Sri Lanka Micro-enterprise Survey (SLMS) Project

A research project examining the rate of return to capital in and the post-tsunami recovery process of micro-enterprises. A survey of over 600 micro-enterprises in the Kalutara, Matara and Galle districts was carried out every quarter. Equipment and cash treatments/ interventions to randomly selected enterprises were administered. Follow-up surveys were conducted after five years to examine post-tsunami recovery of enterprises.


“Mental Health Recovery and Economic Recovery after the tsunami: High frequency longitudinal evidence from Sri Lankan small business owners”

A sample of 561 Sri Lanka microenterprise owners affected to various extents by the December 2004 Indian Ocean tsunami were surveyed five times at quarterly intervals between March 2005 and April 2006. Mental health recovery was measured through questions on return to normalcy and change in life outlook. Business profits were used to measure livelihoods recovery. We find that these mental health process measures are correlated with post-traumatic stress disorder and general mental health in a validation survey, and display similar correlates to both in the cross-section. However, socioeconomic factors are not found to be significant in predicting the dynamics of mental health recovery in a fixed effects logistic regression. Mental health recovery from a given initial level therefore appears to depend largely on time since the disaster, and not on economic recovery of an individual’s livelihood.

Published in Social Science & Medicine, Vol. 66, No. 3, February 2008, pp. 582-595 (Available at  )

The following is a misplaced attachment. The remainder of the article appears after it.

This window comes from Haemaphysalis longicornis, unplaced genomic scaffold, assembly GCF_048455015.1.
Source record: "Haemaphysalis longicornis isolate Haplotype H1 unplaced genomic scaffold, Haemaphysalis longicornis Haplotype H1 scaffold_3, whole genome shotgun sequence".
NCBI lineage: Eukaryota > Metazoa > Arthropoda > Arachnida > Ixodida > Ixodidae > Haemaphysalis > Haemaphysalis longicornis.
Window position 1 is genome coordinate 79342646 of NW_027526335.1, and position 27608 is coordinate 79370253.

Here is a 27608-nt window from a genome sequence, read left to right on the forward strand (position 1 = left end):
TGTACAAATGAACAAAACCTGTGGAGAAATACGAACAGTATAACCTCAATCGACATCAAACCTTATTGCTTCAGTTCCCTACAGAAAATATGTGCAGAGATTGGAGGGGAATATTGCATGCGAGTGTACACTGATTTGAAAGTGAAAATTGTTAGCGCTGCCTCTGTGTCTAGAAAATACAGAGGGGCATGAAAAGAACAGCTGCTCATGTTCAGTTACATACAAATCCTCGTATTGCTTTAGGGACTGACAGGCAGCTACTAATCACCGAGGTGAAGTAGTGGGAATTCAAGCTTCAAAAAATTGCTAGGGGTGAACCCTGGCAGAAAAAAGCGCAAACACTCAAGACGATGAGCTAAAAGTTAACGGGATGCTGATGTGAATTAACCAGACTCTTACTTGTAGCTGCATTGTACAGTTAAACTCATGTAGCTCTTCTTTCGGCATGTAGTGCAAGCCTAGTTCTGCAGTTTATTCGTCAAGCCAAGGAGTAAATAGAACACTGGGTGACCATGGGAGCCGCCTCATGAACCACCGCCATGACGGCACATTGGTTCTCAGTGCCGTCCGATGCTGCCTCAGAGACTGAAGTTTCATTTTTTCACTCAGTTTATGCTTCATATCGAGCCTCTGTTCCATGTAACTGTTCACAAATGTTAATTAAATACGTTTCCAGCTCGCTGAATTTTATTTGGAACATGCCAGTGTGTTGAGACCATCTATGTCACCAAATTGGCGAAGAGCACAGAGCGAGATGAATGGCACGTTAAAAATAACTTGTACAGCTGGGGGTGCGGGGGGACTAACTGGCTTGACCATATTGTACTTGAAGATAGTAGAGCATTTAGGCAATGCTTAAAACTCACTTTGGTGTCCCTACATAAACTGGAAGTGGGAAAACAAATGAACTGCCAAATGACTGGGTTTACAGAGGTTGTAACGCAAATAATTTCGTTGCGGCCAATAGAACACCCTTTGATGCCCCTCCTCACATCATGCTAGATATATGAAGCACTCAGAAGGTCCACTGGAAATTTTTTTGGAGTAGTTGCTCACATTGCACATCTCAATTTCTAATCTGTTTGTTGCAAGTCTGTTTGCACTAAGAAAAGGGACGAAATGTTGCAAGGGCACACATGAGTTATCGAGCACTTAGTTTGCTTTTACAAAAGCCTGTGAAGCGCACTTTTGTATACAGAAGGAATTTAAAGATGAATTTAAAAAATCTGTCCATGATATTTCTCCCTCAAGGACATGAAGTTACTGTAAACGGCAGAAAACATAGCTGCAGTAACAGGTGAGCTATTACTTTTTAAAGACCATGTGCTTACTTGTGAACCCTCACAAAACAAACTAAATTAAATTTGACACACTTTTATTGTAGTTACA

“Enterprise Recovery following Natural Disasters”

Using unique, panel data and a randomized experiment, we assess the effects of relief aid and access to capital on the recovery of Sri Lankan microenterprises following the December 2004 tsunami. Our results show that a lack of access to capital inhibits the recovery process; firms receiving randomly allocated grants recover profit levels almost 2 years before other damaged firms. Access to capital is particularly important for the retail sector; the role of capital in recovery for manufacturing and services sectors may be limited by disruptions in supply chains. Our data show that business recovery is much slower than commonly assumed, underscoring the role targeted aid may play in hastening microenterprise recovery following such disasters.

Published in Economic Journal Vol. 122, Issue 559, March 2012, pp. 64-91. See:

A previous version of this paper is available as World Bank Policy Research Working Paper No 5269, April 2010, downloadable from: (direct link: